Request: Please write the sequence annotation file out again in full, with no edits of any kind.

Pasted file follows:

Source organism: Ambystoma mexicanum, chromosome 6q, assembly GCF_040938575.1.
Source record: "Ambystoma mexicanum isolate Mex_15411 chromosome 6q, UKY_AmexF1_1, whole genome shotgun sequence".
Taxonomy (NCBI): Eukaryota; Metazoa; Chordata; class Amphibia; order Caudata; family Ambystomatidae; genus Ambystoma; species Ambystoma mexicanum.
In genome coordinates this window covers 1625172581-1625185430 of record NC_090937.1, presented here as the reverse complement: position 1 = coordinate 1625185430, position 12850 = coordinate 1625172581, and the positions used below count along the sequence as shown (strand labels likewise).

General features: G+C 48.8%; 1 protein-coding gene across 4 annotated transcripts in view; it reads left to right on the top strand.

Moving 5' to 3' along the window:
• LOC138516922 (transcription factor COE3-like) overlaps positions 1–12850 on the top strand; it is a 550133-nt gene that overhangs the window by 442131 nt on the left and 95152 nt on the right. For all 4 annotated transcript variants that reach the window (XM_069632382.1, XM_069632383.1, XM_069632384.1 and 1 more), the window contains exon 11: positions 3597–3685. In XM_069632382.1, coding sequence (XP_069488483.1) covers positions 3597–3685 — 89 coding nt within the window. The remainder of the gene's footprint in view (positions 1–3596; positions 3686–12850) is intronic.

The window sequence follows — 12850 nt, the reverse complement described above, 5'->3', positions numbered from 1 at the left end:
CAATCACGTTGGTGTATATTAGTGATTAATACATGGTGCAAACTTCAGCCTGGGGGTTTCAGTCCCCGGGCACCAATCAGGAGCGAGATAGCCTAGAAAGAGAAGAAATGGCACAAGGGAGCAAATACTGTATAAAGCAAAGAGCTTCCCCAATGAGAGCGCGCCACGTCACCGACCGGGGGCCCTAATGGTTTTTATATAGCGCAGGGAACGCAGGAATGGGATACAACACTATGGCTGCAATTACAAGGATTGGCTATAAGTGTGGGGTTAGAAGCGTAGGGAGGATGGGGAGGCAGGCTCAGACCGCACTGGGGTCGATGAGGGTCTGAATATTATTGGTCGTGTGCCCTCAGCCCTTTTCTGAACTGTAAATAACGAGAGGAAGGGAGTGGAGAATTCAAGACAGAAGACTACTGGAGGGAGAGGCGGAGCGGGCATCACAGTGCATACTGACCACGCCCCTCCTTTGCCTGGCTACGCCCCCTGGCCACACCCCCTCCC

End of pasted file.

Source organism: Ambystoma mexicanum, chromosome 6q, assembly GCF_040938575.1.
Source record: "Ambystoma mexicanum isolate Mex_15411 chromosome 6q, UKY_AmexF1_1, whole genome shotgun sequence".
Taxonomy (NCBI): Eukaryota; Metazoa; Chordata; class Amphibia; order Caudata; family Ambystomatidae; genus Ambystoma; species Ambystoma mexicanum.
In genome coordinates this window covers 1625172581-1625185430 of record NC_090937.1, presented here as the reverse complement: position 1 = coordinate 1625185430, position 12850 = coordinate 1625172581, and the positions used below count along the sequence as shown (strand labels likewise).

General features: G+C 48.8%; 1 protein-coding gene across 4 annotated transcripts in view; it reads left to right on the top strand.

Moving 5' to 3' along the window:
• LOC138516922 (transcription factor COE3-like) overlaps positions 1–12850 on the top strand; it is a 550133-nt gene that overhangs the window by 442131 nt on the left and 95152 nt on the right. For all 4 annotated transcript variants that reach the window (XM_069632382.1, XM_069632383.1, XM_069632384.1 and 1 more), the window contains exon 11: positions 3597–3685. In XM_069632382.1, coding sequence (XP_069488483.1) covers positions 3597–3685 — 89 coding nt within the window. The remainder of the gene's footprint in view (positions 1–3596; positions 3686–12850) is intronic.

The window sequence follows — 12850 nt, the reverse complement described above, 5'->3', positions numbered from 1 at the left end:
CAATCACGTTGGTGTATATTAGTGATTAATACATGGTGCAAACTTCAGCCTGGGGGTTTCAGTCCCCGGGCACCAATCAGGAGCGAGATAGCCTAGAAAGAGAAGAAATGGCACAAGGGAGCAAATACTGTATAAAGCAAAGAGCTTCCCCAATGAGAGCGCGCCACGTCACCGACCGGGGGCCCTAATGGTTTTTATATAGCGCAGGGAACGCAGGAATGGGATACAACACTATGGCTGCAATTACAAGGATTGGCTATAAGTGTGGGGTTAGAAGCGTAGGGAGGATGGGGAGGCAGGCTCAGACCGCACTGGGGTCGATGAGGGTCTGAATATTATTGGTCGTGTGCCCTCAGCCCTTTTCTGAACTGTAAATAACGAGAGGAAGGGAGTGGAGAATTCAAGACAGAAGACTACTGGAGGGAGAGGCGGAGCGGGCATCACAGTGCATACTGACCACGCCCCTCCTTTGCCTGGCTACGCCCCCTGGCCACACCCCCTCCC